Wednesday, June 17, 2009

Laytonville's "Old-Timers Day" Baseball Game and Barbecue.

The Laytonville Old-Timers Day is something that have looked forward to, and have enjoyed, since I was so small I can't remember. When I was a little kid I used to help Ed Downing and my dad, Everett, make the barbecue sauce for the barbecued chicken that they made every year. I got to peel and slice what seemed like tons of garlic. When I was through with that, I got to slice and squeeze the lemons. Then, while they were pouring the Sautern wine in, I got to sneak a few sips of wine. I remember telling Ed Downing how much I liked butter, so he gave me a cube to eat. He said that he was quite fond of butter himself and he acted like he was eating it too. I don't recall why, but I remember getting sick to my stomach a few times after helping dad and Ed. My mother thought that maybe it was just too much excitement for me. I agree that drinking wine and eating butter is pretty exciting stuff for little kids, but I always felt fine the next day.

The day of the barbecue, we would wrap strips of a cotton sheet around a willow stick, until we had a large swab. We would use the swab to keep the chicken swabbed with sauce and moist while it was cooking over the sizzling hot open oak wood flame. The pits were built especially for chicken, they are very deep, and the flames are at least four feet away from the chicken. The hot glow comes up through the chicken and sizzles it to a golden tender brown. When the chicken was thoroughly done, it was placed in large serving pans. When the pans would come back to be refilled, I would take a spoon and scoop the cooked garlic from the bottom of the pan along with the left over juices, and pour it over a piece of french bread toast. I loved that stuff. Of course by evening, I had too much excitement again.

The people of town all bring their favorite recipe for chili beans and salad. There is french bread and watermelon, and any thing you might want for a refreshment. The whole thing is much like a big pot luck dinner, with the best food that you've ever eaten.

I fondly remember (now, I didn't at the time) all of the old-timers sitting around telling fascinating stories of the good old days. One of the stories I remember, is the old fellow who would always come up to my Grandmother Ruby and say, "Ruby do you remember the time when we were kids that I packed you across the creek? They would both Blush and smile a lot, but nothing more was said. I often wondered what the whole story might have been, but I was always too wise to ask. Now, I have endless speculation about it.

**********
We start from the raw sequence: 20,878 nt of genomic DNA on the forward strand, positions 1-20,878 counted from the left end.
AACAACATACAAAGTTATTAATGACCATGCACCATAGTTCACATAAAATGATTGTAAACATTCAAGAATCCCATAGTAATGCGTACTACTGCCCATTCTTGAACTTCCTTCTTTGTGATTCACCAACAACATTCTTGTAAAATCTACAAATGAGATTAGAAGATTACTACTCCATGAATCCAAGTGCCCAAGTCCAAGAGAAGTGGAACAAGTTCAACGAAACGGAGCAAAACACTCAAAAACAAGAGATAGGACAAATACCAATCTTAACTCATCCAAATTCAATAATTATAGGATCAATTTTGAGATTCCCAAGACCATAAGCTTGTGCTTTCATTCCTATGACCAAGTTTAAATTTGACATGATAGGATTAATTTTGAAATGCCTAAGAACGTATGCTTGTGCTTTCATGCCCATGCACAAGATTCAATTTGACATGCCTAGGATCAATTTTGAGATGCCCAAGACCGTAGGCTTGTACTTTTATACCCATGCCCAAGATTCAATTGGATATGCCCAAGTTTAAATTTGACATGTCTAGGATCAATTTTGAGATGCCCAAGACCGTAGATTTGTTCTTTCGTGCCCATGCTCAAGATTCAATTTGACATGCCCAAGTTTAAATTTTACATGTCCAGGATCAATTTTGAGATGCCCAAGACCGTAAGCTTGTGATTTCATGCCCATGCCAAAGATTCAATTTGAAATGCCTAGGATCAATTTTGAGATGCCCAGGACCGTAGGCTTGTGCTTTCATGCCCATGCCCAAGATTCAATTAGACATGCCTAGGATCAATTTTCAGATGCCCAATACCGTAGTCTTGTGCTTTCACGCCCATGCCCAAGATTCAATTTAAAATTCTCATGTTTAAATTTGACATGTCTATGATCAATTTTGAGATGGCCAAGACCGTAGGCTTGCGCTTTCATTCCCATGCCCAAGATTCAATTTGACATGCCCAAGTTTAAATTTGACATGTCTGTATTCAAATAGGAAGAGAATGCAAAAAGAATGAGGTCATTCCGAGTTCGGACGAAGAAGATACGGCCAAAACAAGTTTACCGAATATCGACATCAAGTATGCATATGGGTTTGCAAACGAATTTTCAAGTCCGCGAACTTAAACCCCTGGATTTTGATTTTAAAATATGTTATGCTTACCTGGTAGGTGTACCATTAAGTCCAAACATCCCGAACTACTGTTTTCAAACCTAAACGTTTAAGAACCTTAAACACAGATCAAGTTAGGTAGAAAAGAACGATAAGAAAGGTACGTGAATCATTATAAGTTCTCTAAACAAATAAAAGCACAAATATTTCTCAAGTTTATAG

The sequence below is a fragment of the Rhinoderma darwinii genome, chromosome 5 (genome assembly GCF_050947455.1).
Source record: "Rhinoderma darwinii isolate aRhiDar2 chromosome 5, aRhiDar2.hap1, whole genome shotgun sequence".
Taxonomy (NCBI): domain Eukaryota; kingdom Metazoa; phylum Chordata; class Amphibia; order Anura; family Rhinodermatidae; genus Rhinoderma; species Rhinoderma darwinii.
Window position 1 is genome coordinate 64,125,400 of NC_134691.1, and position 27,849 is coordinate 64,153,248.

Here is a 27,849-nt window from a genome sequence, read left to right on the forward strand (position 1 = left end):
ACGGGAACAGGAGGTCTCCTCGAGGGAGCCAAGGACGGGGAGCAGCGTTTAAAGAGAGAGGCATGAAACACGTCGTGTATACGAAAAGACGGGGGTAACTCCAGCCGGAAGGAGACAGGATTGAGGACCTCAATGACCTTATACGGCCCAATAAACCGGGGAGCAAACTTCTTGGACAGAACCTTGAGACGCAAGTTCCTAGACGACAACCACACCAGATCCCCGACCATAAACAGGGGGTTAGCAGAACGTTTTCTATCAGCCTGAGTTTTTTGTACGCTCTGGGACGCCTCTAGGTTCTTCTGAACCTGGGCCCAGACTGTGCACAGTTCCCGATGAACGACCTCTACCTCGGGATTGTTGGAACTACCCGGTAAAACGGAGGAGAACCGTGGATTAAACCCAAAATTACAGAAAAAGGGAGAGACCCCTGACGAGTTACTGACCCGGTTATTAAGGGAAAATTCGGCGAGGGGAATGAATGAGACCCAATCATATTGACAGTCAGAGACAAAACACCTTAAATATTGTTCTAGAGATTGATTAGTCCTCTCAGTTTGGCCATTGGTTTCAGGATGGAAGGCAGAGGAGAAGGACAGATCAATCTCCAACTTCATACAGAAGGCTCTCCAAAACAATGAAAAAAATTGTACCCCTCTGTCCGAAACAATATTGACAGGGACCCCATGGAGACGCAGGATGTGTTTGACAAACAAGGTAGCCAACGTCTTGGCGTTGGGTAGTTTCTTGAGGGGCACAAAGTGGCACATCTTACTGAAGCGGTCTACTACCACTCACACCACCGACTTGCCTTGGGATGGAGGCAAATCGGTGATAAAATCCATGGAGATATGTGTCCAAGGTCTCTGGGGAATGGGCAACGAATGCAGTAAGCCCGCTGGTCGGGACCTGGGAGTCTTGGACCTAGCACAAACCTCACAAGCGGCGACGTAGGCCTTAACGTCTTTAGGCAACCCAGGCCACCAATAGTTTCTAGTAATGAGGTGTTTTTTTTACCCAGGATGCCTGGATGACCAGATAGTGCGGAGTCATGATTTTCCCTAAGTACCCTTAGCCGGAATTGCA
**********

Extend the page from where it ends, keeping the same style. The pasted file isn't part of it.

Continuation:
All of the local politicians are there. They are there in great abundance during and election year, and if perhaps they miss the ball game and barbecue, they are held conspicuous in their absence, and their bright prospect of the winning the vote for office dims a little. Local politics are discussed, and a few beers are quaffed.

The Laytonville town baseball team always plays the Willits town team, in what is well known as a friendly grudge match. They start the first inning with all of the towns old-and-retired, but still spirited, baseball players. They show all of the form and style of their younger years, and then they gratefully turn the game over to the "Kids". Most of the "kids" are into their "Past Prime Years". They get pretty serious at times, then they always seem to remember that the game is all in god fun, and in good sportsmanship. Then, all too soon, it's all over, and they knock the dirt from their cleats, and head home, and start looking forward to next year.

I'm filled with all of the memories of the people that I have known, that are gone now. Sadly, they are too numerous to mention, and I would leave someone out, or get them in the wrong order. I feel obligated to mention that Diana (Elliot) Robinson died and wasn't there last year. Her absence was felt by everyone. she was part of the event for many years, and I truly believe that she had a major part in keeping the event together. It is up to us, and the rest of the people of Laytonville, to keep this as the great event that it has become. I hope that It even becomes more popular through the years. After all, there is an endless supply of Old Timers. We may as well enjoy ourselves!

This year's game will be held Saturday, August 15th 2009.
I think that it starts around noon? I'll clear that up and post it here.

I will be there with my wife, and most of my family will be there. This would be a perfect opportunity to get some of your history questions answered, and have a great meal, and watch a great game. I sincerely hope that, if you are at all interested, that you will come to the Barbecue. The price of the meal is reasonable. I'll get back to you on that also.

I know that I'm two months ahead of the event, but I wanted to give you "planning room".



Omr said...

How are the pies?

Ernie Branscomb said...

Every kind of pie and dessert you would ever hope for. Made from old family recipes.

Rockhouse Jones said...

I always enjoyed watching the Blue Lake Chicks and the Scotia team (Lumberjacks?) play Old Timers Hardball during Annie & Mary Day in Blue Lake and in Scotia during their annual town festival. During the late 1980s, both sides had a hard time fielding a team from the remaining Redwood League hardball players, so younger guys were recruited. They took the game too seriously and whole idea was scrapped shortly thereafter.

I'd love to play hardball again - tracking down flies in center, taking leads off first, and maybe even throwing an inning or two.


hope you update this again,when the time gets nearer!

Ernie Branscomb said...

Yep, I will.